This record is forever. After listending to it you'll realise that it doesn't matter that Asa Irons plays in Witch with J Mascis as well as the acclaimed folk outfit Feathers. This record needs no associations and it's songs are so timeless that they feel as if they've been passed around for generations and hardly need any recording medium at all. This is the first release from Asa Irons and Swaan Miller but it sounds like they've lived within each others voices for a million years. Asa's deep-breath-voice lays down a mossy hill for Swaan's beautiful voice to tread upon. His guitar work is simply intricate and his fingerpicking perfectly suits the way their voices combine to become one. This record always has been and always will be. This record is forever.
“After spending years in New Hampshire and often Nova Scotia, I began writing songs about my Northeastern window through which I view the world. Most of the pieces represent strong fundamentals in my life such as living without comfort resources like electricity and running water, the building trends of carpentry and masonry with which I make my living, and the slow paced rural life in which I grew up. The land of Northeastern North America is very important to me and compelled me to describe it in the form of music. Many people in my life were musicians - my father, cousins, friends - so I had plenty of good examples to pull from and think about. My style of song writing, I believe, comes from the influence of these loved ones combined with certain deep-rooted melodies or images from books that have stuck with me. (Such as sound tracks of old cinema and authors like Tolstoy and Carolyn Chute.)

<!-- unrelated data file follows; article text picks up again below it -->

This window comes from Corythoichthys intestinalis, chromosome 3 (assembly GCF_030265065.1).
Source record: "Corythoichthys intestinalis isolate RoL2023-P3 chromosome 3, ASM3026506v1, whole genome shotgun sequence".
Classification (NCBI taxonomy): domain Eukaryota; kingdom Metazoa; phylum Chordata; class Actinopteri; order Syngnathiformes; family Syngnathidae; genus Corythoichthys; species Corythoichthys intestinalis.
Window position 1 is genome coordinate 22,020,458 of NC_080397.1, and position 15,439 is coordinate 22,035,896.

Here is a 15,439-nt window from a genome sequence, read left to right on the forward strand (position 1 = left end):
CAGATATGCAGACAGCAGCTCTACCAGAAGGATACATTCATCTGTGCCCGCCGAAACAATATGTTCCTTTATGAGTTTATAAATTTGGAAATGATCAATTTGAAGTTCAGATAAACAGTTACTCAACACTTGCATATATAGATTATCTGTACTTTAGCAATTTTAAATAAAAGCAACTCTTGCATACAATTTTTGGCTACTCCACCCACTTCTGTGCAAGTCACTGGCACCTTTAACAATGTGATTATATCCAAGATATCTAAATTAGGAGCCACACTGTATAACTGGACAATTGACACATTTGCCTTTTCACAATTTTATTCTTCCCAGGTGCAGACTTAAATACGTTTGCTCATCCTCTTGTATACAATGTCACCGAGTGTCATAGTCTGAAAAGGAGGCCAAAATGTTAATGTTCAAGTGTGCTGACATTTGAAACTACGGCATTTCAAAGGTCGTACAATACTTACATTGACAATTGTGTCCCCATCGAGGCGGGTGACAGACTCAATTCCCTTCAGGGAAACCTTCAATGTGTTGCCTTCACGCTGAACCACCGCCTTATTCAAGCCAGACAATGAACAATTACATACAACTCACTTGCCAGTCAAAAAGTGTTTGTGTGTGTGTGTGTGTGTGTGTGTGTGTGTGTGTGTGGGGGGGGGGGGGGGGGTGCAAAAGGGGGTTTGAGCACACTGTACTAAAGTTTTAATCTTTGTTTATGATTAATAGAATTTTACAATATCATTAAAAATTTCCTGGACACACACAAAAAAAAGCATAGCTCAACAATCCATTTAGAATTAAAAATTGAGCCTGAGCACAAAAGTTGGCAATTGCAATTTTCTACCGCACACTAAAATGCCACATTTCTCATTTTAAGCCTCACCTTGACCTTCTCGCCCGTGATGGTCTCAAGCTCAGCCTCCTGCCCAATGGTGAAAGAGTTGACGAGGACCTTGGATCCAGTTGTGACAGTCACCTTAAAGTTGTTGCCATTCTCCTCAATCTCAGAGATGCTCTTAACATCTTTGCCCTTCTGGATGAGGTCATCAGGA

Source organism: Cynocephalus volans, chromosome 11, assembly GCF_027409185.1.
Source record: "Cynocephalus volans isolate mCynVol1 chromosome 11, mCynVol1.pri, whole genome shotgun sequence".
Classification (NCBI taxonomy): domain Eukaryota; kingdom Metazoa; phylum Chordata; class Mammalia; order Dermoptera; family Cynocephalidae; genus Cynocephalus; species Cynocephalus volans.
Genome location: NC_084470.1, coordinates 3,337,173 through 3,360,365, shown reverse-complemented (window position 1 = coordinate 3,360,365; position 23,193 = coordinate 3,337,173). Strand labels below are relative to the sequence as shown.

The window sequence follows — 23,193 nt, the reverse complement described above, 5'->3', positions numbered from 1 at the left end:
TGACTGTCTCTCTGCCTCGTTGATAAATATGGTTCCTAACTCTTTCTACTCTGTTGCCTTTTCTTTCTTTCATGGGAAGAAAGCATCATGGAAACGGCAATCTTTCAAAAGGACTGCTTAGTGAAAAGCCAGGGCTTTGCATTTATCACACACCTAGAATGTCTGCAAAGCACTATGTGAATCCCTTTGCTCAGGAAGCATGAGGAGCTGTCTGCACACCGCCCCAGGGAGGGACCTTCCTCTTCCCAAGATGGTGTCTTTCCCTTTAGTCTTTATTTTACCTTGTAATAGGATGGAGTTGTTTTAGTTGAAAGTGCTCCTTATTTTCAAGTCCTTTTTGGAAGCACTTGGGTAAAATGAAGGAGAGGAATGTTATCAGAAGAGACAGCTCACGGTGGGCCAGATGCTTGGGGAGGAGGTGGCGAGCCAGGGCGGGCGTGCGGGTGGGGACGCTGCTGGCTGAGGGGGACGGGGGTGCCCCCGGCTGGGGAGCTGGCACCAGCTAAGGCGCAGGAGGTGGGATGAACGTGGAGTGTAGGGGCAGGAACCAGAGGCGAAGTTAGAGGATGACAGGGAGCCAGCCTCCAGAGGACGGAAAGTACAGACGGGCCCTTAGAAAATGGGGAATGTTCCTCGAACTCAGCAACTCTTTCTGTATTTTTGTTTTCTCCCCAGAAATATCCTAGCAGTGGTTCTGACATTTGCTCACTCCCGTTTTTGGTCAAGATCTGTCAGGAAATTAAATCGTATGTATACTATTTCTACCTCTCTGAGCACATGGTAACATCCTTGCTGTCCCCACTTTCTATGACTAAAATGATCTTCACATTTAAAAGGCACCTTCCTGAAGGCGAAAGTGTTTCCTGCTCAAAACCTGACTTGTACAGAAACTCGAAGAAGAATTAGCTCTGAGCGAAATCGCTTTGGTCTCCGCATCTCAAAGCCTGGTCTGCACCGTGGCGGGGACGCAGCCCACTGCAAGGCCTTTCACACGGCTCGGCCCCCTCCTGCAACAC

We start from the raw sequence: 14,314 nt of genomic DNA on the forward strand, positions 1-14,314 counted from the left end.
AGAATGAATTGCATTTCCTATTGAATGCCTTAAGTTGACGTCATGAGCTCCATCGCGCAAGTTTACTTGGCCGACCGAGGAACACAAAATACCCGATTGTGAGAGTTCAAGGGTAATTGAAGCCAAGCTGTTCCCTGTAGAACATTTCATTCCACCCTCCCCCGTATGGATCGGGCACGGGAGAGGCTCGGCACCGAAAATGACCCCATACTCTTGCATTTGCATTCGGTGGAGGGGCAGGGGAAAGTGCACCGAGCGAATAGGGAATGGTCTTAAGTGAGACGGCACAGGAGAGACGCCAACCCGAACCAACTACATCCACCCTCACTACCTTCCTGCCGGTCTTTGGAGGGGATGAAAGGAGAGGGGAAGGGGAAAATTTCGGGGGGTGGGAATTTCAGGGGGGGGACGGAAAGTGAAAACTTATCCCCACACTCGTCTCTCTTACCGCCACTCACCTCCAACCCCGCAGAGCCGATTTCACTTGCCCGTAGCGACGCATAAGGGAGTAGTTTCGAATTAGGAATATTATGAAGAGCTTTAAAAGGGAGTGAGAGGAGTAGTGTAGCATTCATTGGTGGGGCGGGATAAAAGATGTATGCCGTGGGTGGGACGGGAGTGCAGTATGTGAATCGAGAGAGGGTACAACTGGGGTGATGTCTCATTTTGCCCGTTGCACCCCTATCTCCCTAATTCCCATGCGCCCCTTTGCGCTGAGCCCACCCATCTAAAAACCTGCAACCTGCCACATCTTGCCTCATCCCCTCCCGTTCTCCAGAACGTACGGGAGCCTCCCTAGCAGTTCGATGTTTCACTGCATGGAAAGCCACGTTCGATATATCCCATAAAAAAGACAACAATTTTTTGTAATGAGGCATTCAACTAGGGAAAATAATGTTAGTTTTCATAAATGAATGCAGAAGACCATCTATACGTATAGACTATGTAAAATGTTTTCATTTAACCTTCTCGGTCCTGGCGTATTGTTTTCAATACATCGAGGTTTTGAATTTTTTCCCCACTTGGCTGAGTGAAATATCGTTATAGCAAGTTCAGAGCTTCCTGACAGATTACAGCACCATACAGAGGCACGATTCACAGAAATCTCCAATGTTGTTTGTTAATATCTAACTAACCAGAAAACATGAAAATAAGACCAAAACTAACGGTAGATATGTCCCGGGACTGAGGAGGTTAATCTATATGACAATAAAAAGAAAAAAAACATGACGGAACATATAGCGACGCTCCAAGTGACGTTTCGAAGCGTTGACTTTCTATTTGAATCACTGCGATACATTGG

My older sister's art work has also had a tremendous effect on the way I see the world. Many of her primary subjects revolve around various representations of our own home place and the people who inhabited this and the other woods houses in which we grew up. One of the people connected to me through music and lifestyle is Swann Miller. She is the daughter of a man who was a good friend of my father's. Through the '70's our fathers built houses together around N.H. and also played a lot of music. So, I have known Swann my whole life and perhaps it was inevitable that we made music together. When I reached her house in the winter of 2003, I had just had my notebook of songs stolen along with other things. I decided to try to catalogue all I could remember by practicing them. Swann practiced with me. On a whim, her boyfriend - who works as a sound engineer - recorded the two of us singing in an abandoned yellow women's bathroom in the basement of the building where they lived. It all took about an hour and a half including set up of mics, recording, and breaking down. I borrowed a twenty year old Guild guitar from a friend of a friend which was very similar to my father's guitar that I grew up with. I am so happy to have had the opportunity to help capture Swann's beautiful voice and continue the music of our families.
The album is a quick glimpse of a world view from Southern New Hampshire through the voices of two old friends whose fathers were friends before them.” Asa Irons